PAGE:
But the rise of social media, in particular Twitter-like microblogs, have proved more difficult to control and have become a popular outlet for expressing discontent towards the government.

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Lurker2358
3 / 5 (2) Apr 06, 2012
So let's see if I understand this properly.

The leftist, communist government actually blocked the websites of a leftist communist organisation, which was apparently more leftist than themselves?

Does this mean China is becoming more centrist?

I think they really need some form of representative government, regardless of their political and economic theory. They have a republic of just 9 members on the ruling "senate", for a population of like 1.5 billion.

Can you imagine if just nine people had all Judicial, Legislative, and Executive power in the U.S.? That would be scary.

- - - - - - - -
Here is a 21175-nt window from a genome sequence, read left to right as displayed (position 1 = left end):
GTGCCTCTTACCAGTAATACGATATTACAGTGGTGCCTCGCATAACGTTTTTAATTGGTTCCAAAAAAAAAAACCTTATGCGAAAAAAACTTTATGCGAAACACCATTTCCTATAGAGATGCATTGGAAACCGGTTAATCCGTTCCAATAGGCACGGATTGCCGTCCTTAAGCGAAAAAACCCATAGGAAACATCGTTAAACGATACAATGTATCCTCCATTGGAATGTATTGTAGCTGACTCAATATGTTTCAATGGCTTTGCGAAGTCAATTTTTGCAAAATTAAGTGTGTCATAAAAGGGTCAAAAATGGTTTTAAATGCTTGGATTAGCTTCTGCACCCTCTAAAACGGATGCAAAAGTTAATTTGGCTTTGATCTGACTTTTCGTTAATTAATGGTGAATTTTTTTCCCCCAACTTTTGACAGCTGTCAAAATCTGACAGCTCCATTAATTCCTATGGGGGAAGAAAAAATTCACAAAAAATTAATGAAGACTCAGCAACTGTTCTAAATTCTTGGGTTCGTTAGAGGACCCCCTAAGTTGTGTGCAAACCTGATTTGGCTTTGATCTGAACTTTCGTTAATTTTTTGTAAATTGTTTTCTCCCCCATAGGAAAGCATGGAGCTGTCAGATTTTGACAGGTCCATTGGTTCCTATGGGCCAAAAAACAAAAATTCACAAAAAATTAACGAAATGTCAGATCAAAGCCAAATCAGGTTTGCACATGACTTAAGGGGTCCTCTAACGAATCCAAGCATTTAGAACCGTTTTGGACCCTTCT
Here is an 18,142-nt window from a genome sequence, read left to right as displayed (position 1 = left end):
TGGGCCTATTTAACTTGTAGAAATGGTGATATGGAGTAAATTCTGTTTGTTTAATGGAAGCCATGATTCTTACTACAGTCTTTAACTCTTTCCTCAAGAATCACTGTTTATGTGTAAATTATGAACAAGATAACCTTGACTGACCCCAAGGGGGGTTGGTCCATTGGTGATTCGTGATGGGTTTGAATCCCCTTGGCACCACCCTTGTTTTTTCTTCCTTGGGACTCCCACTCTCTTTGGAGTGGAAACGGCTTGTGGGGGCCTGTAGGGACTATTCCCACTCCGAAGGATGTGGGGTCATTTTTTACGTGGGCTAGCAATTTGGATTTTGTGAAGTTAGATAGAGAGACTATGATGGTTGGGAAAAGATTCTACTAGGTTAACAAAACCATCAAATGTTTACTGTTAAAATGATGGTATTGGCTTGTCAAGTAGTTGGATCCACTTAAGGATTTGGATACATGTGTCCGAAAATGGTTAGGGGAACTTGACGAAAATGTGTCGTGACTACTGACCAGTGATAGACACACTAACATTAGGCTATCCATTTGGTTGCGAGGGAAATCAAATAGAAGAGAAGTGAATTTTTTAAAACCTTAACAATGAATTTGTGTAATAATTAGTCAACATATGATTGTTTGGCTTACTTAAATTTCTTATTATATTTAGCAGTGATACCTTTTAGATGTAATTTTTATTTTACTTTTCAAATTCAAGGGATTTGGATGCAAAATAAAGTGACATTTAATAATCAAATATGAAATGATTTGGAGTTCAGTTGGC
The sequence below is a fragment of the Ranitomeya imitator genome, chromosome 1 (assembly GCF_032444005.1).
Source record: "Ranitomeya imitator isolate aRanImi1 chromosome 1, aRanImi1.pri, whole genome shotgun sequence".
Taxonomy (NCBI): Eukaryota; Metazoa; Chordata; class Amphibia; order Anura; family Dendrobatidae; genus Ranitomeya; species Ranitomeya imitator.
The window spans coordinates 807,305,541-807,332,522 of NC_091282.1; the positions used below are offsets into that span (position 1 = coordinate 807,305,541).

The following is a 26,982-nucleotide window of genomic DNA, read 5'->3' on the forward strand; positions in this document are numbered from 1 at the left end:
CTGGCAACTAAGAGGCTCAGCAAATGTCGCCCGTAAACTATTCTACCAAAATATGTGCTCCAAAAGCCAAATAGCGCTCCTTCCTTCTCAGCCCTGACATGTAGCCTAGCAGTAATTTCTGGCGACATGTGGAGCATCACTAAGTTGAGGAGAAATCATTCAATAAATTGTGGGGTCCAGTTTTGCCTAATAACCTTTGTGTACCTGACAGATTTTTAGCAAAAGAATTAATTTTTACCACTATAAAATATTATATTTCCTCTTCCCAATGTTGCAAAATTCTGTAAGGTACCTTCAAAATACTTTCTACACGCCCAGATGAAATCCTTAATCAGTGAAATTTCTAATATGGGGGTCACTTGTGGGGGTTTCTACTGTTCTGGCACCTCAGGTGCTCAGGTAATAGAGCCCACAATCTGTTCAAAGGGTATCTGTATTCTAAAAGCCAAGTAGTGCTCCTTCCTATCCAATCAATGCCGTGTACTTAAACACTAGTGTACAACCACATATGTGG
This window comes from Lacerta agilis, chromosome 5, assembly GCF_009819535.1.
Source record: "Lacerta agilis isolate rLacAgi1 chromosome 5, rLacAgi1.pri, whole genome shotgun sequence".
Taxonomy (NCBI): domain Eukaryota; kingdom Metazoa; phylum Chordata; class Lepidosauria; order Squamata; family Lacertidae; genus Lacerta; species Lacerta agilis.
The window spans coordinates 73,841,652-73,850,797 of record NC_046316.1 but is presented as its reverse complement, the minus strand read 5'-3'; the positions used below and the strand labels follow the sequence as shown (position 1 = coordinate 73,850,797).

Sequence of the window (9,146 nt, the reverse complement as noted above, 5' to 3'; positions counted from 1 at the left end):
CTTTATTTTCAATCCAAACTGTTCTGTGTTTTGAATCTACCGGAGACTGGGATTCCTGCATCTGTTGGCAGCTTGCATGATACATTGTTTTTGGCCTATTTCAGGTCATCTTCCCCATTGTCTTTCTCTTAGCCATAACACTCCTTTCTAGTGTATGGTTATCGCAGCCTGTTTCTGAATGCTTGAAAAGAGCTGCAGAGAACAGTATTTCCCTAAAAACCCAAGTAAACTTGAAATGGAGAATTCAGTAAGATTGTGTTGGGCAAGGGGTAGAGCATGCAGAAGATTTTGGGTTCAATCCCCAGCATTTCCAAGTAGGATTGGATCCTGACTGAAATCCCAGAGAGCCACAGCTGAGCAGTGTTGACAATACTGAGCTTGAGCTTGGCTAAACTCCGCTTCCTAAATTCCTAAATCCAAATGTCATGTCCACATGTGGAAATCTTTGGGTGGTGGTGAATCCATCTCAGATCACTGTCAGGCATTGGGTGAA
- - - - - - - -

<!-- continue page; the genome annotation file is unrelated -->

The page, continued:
Kinedryl
not rated yet Apr 06, 2012
Actually only two, if you recalculate it to the number of USA inhabitants...
Kinedryl
not rated yet Apr 06, 2012
bredmond
1 / 5 (1) Apr 06, 2012
So let's see if I understand this properly.

The leftist, communist government actually blocked the websites of a leftist communist organisation, which was apparently more leftist than themselves?

Does this mean China is becoming more centrist?

No, no, no. No matter what the name of the government, the reality is that China is a huge marketplace with a dominant central player. they are held together by two things: central authority and a particular homogenous culture. that culture has the following distinct features: bureaucracy, hierarchy, enterprise. those are the distinct features of china. strong feelings of national identity keep people together while they further develop a market infrastructure. confucian norms from two thousand years of history help maintain an attitude of piety to superiors. chinese society is naturally business oriented. they wish eachother good wealth on their biggest holiday. we wish happiness on ours.
Distributed Intelligence
4 / 5 (1) Apr 07, 2012